Metal musicians make for fun interviews, and Soul Crisis front man Riley Hahn has never disappointed. He mixes bombastic theatricality with a surprisingly sober view of modern metal to discuss how the Oklahoma City band is working to carve out a living and finally make good on the long-awaited album, “Strip.”
“There’s not even one cuss word on the album. Did you know that?” Hahn asked drummer Ben Sprouse.
“Isn’t ‘bitch’ on there once?” Sprouse said.
“OK, there’s ‘bitch,’ but that’s it,” Hahn said. “That’s why there’s no parental advisory sticker on there: no explicit language. Yeah, the subject matter is explicit, but until the (Recording Industry Association of America) comes after me, I’m leaving that son of a bitch off. I asked my buddy about it, and he said, ‘Man, your album cover needs a parental warning.’ But it’s just a leg, ass and some panties.”
Six party burners and one live track are packed onto “Strip,” using aggressive, growling vocals and chomping guitars to keep the energy level high from beginning to end. Hahn said the title track is an anthem to beloved catwalks and stripper poles.
“I wanted a modern ‘Girls, Girls, Girls,’ Mötley Crüe thing,” Hahn said. “I’ve always been a huge fan of what rock ’n’ roll was. There are certain bands still rocking that theme, but rock ’n’ roll used to be all about going out, partying, having fun, going to strip clubs, drinking with your friends and being reckless. Nobody who went to a Mötley Crüe show would say their concerts weren’t just big fucking parties.”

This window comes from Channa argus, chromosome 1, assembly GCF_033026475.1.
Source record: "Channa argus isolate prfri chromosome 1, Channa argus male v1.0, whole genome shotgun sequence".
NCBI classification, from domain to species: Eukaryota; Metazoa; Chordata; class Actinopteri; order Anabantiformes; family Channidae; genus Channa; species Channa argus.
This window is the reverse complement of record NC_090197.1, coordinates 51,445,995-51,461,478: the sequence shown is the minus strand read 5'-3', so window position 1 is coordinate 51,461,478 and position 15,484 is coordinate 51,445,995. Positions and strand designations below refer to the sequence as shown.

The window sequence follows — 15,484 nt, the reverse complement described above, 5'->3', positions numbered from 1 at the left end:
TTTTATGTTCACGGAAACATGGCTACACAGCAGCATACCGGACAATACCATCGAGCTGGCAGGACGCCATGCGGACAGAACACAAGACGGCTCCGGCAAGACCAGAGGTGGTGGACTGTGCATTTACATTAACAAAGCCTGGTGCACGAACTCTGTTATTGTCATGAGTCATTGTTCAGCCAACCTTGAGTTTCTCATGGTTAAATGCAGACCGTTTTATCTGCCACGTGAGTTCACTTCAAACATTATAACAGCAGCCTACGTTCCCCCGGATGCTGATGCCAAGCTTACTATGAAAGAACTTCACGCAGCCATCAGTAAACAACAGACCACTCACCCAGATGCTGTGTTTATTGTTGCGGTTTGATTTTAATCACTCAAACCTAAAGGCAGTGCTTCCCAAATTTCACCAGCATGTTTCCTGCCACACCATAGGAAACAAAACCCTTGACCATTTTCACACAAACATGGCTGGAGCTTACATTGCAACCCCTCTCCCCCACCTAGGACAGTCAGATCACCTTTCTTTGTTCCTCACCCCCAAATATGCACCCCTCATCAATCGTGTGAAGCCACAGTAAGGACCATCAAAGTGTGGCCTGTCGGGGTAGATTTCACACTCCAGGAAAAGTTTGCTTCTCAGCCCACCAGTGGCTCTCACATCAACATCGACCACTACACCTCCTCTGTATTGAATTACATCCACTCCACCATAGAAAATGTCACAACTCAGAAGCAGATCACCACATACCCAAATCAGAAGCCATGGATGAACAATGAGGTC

Hahn admitted that a studio album wasn’t ever a priority for Soul Crisis, whose bread and butter are raging live shows, which is partially why it took about two years from laying down the drums on “Strip” to getting it into fans’ hands. The release date was rescheduled three times, and a remix had to be cut from the disc because of the snowstorm.
In the future, the band is seriously considering putting out live albums only, since the energy onstage — sure to be on display Saturday night at Bricktown Live — is more intense than what can be captured in a studio.
“We are an excellent live band. That’s our strong suit,” Sprouse said. “We’ve had fire marshals arrive to the venue before the show to tell us what we couldn’t do, based on what we did do during the previous show. We back it up live, for sure.”
That intensity has led to a wide listenership, from old-school metalheads to the next generation of thrashers.
“We can’t keep small T-shirts in stock. It’s bizarre,” Hahn said. “These kids just beg their parents to take them to the show, and I’m not talking about 15-year-olds. I’m talking about 10- to 12-year-olds.”